73 thoughts on “Briefly…

  1. I’m enjoying your Chaos very much at the moment. It will certainly be the best book I read this year. I hope you can devote more time to investigating other CIA operations in the coming years. Something more recent.

  2. Hi Tom, Excellent book. I learned in the book that I lived down the street from Charles Manson in the late 60s in the Haight. Yipes, and no I was not a hippie! I would also be interested in learning more direct connections with the CIA should you come across them. I had also read the book on the Tavistock Institute in the UK. Mansion was mentioned in that book.

  3. Hello Tom, I have finished reading your Chaos and am currently going over it again to read the sections I have skipped over. I’m saddened that in the end you aren’t able to establish definitively that the Manson murders are a MKULTRA operation, even though all available evidences point to that direction. I hope you can investigate more recent CIA or government operations, but I guess you are in no mood to spend another 20 years on a book.

    I just want to suggest to you, in case you haven’t heard much about this, that, in the past 50 years, US mind-control technology has advanced so much that MKULTRA practically sounds like a joke today. The recent advance is due largely to the newly emergent brain-computer interface technology. Between 2000 and 2010, the Pentagon was able to invent these nano-size chips to implant into the target person’s brain. The chips are so small that no X-ray and so on can ever detect them, except the carbon nanotubes that serve as their antenna. The implantation requires no surgery and can be done without the target person’s awareness. Once implanted, the target person becomes interfaced with a computer back at the military base. With a mind-reading dictionary installed, the computer can translate the target person’s brain activity patterns to enable the military personnel to read the target person’s thoughts. The personnel can then remotely control the target person on their computer by stimulating the various regions of the target person’s brain. The target person is thus a remotely controlled robot without even knowing it. The computer can also predict the target person’s future thoughts, so that the personnel can read on their computer what the target person will do tomorrow on 5:35 PM before the target person has ever thought about what to do tomorrow on 5:35 PM.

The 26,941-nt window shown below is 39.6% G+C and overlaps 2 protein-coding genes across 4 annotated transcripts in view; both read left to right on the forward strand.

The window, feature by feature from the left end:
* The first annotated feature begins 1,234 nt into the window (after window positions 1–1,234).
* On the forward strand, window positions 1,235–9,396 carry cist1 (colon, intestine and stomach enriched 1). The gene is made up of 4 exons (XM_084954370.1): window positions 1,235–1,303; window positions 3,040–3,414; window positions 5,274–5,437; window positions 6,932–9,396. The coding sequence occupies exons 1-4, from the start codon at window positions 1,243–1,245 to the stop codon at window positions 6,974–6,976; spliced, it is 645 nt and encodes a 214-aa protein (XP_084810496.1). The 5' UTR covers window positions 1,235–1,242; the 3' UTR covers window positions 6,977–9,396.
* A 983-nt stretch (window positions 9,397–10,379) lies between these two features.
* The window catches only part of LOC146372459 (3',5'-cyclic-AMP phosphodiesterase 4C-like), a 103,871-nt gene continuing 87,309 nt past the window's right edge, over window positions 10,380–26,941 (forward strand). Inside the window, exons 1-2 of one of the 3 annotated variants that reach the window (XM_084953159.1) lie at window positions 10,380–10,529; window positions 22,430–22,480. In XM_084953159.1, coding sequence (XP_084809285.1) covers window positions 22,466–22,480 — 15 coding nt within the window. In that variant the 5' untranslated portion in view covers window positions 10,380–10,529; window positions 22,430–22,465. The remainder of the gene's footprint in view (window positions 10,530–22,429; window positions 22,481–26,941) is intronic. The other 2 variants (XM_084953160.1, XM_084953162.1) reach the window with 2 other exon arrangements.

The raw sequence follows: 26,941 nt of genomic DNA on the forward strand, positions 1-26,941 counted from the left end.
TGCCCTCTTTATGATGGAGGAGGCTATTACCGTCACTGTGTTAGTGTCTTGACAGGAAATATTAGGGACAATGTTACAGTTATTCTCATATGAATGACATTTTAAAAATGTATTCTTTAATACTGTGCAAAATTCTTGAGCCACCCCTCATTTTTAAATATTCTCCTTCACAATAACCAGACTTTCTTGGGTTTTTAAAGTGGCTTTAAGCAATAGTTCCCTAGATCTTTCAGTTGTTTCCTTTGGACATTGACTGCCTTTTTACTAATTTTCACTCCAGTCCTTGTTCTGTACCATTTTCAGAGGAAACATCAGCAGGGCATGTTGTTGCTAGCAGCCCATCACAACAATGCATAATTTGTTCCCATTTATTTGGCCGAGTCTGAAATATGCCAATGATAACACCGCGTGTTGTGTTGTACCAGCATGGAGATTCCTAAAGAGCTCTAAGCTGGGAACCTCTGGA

Chips in the brain are increasingly common in medicine, and Brown University’s BrainGate II is most similar to the Pentagon chips I have just described, except that the Pentagon chips are nano-size and undetectable. Whenever I see mass murders on the news, I would wonder whether the killer was remotely controlled by somebody in the government to go berserk.

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